DNA microarray and proteomic analyses of the RpoS regulon in Geobacter sulfurreducens.

Departamento de Microbiología Molecular, Instituto de Biotecnología, Universidad Nacional Autónoma de México, Av. Universidad 2001, Col. Chamilpa Cuernavaca, Morelos 62210, Mexico.
Journal of Bacteriology (Impact Factor: 2.69). 05/2006; 188(8):2792-800. DOI: 10.1128/JB.188.8.2792-2800.2006
Source: PubMed

ABSTRACT The regulon of the sigma factor RpoS was defined in Geobacter sulfurreducens by using a combination of DNA microarray expression profiles and proteomics. An rpoS mutant was examined under steady-state conditions with acetate as an electron donor and fumarate as an electron acceptor and with additional transcriptional profiling using Fe(III) as an electron acceptor. Expression analysis revealed that RpoS acts as both a positive and negative regulator. Many of the RpoS-dependent genes determined play roles in energy metabolism, including the tricarboxylic acid cycle, signal transduction, transport, protein synthesis and degradation, and amino acid metabolism and transport. As expected, RpoS activated genes involved in oxidative stress resistance and adaptation to nutrient limitation. Transcription of the cytochrome c oxidase operon, necessary for G. sulfurreducens growth using oxygen as an electron acceptor, and expression of at least 13 c-type cytochromes, including one previously shown to participate in Fe(III) reduction (MacA), were RpoS dependent. Analysis of a subset of the rpoS mutant proteome indicated that 15 major protein species showed reproducible differences in abundance relative to those of the wild-type strain. Protein identification using mass spectrometry indicated that the expression of seven of these proteins correlated with the microarray data. Collectively, these results indicate that RpoS exerts global effects on G. sulfurreducens physiology and that RpoS is vital to G. sulfurreducens survival under conditions typically encountered in its native subsurface environments.

Download full-text


Available from: Tripti Khare, Jul 04, 2015
  • Source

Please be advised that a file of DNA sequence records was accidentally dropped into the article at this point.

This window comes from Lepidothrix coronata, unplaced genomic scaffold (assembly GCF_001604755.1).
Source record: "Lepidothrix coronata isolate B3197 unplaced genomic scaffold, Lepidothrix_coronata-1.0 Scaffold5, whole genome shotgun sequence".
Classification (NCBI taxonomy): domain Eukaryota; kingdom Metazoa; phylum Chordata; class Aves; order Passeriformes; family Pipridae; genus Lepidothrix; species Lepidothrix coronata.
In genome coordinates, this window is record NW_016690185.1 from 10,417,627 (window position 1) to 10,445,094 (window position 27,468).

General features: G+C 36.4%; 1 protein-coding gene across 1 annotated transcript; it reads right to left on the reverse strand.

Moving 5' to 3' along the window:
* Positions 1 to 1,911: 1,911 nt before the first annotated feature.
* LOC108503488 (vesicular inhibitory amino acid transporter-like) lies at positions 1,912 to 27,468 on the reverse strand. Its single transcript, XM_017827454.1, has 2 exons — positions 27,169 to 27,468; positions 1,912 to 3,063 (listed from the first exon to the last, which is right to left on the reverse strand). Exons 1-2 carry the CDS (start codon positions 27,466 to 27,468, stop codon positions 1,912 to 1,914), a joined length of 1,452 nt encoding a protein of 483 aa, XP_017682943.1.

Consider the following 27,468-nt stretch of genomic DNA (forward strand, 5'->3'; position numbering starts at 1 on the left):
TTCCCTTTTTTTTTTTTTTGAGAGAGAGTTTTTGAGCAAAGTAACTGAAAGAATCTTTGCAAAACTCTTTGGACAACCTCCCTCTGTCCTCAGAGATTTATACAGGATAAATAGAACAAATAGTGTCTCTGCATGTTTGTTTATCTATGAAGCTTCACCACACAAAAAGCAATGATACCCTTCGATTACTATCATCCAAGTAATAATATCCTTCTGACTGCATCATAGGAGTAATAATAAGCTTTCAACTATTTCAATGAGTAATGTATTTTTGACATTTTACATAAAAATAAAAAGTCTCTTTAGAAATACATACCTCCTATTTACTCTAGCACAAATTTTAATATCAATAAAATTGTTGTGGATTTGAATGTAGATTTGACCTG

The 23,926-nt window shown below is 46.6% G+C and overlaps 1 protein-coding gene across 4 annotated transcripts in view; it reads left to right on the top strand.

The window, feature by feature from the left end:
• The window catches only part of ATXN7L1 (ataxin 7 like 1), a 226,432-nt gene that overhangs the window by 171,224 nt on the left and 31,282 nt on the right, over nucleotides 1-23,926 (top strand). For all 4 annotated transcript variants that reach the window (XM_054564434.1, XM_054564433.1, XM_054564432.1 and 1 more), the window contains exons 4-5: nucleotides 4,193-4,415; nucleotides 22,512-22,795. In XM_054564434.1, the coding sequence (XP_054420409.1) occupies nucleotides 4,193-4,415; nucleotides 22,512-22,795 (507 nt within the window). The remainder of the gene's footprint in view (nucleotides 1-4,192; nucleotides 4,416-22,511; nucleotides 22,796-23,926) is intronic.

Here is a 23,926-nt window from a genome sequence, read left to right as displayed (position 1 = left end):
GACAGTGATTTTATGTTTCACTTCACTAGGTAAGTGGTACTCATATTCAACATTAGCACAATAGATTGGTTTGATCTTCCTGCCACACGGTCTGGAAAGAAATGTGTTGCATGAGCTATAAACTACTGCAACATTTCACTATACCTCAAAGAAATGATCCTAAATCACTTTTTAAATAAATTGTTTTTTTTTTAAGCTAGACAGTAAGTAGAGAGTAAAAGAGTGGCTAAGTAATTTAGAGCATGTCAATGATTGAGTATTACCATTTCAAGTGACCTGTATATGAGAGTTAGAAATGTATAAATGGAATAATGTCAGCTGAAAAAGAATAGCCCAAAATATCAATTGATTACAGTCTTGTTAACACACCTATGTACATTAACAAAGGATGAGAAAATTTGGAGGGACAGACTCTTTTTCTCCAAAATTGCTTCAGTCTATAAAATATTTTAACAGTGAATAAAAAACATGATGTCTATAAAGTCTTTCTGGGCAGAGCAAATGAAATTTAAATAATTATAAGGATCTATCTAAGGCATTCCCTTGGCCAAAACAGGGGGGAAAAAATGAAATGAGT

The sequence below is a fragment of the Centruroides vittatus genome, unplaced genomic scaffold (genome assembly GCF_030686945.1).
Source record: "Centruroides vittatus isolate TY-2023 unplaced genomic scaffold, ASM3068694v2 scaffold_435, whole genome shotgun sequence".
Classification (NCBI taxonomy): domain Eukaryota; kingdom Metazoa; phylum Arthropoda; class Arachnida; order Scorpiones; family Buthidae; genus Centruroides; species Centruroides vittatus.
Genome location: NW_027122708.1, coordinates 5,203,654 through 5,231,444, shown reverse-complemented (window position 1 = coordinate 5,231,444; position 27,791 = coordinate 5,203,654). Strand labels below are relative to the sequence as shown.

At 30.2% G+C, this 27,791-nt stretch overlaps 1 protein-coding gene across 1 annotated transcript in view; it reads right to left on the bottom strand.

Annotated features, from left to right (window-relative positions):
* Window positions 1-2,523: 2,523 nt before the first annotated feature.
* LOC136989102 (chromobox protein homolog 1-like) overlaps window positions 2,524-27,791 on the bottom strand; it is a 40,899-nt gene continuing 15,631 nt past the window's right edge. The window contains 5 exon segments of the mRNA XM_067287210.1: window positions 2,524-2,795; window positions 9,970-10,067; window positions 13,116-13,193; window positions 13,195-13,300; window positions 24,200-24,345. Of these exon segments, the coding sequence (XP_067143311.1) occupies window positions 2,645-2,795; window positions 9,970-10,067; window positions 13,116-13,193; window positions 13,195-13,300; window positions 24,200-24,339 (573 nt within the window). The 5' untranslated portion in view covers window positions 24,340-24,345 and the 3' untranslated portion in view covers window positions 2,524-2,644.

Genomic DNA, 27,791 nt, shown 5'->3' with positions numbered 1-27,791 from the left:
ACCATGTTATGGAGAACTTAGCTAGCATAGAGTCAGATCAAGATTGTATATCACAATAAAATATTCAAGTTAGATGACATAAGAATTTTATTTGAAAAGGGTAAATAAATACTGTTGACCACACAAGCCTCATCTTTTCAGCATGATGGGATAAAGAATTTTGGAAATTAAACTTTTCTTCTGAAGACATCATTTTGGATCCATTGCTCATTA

[Show abstract] [Hide abstract]
    ABSTRACT: The strict anaerobe Geobacter metallireducens was cultivated in retentostats under acetate and acetate plus benzoate limitation in the presence of Fe(III) citrate in order to investigate its physiology under close to natural conditions. Growth rates below 0.003 h−1 were achieved in the course of cultivation. A nano-liquid chromatography–tandem mass spectrometry-based proteomic approach (nano-LC–MS/MS) with subsequent label-free quantification was performed on proteins extracted from cells sampled at different time points during retentostat cultivation. Proteins detected at low (0.002 h−1) and high (0.06 h−1) growth rates were compared between corresponding growth conditions (acetate or acetate plus benzoate). Carbon limitation significantly increased the abundances of several catabolic proteins involved in the degradation of substrates not present in the medium (ethanol, butyrate, fatty acids, and aromatic compounds). Growth rate-specific physiology was reflected in the changed abundances of energy-, chemotaxis-, oxidative stress-, and transport-related proteins. Mimicking natural conditions by extremely slow bacterial growth allowed to show how G. metallireducens optimized its physiology in order to survive in its natural habitats, since it was prepared to consume several carbon sources simultaneously and to withstand various environmental stresses.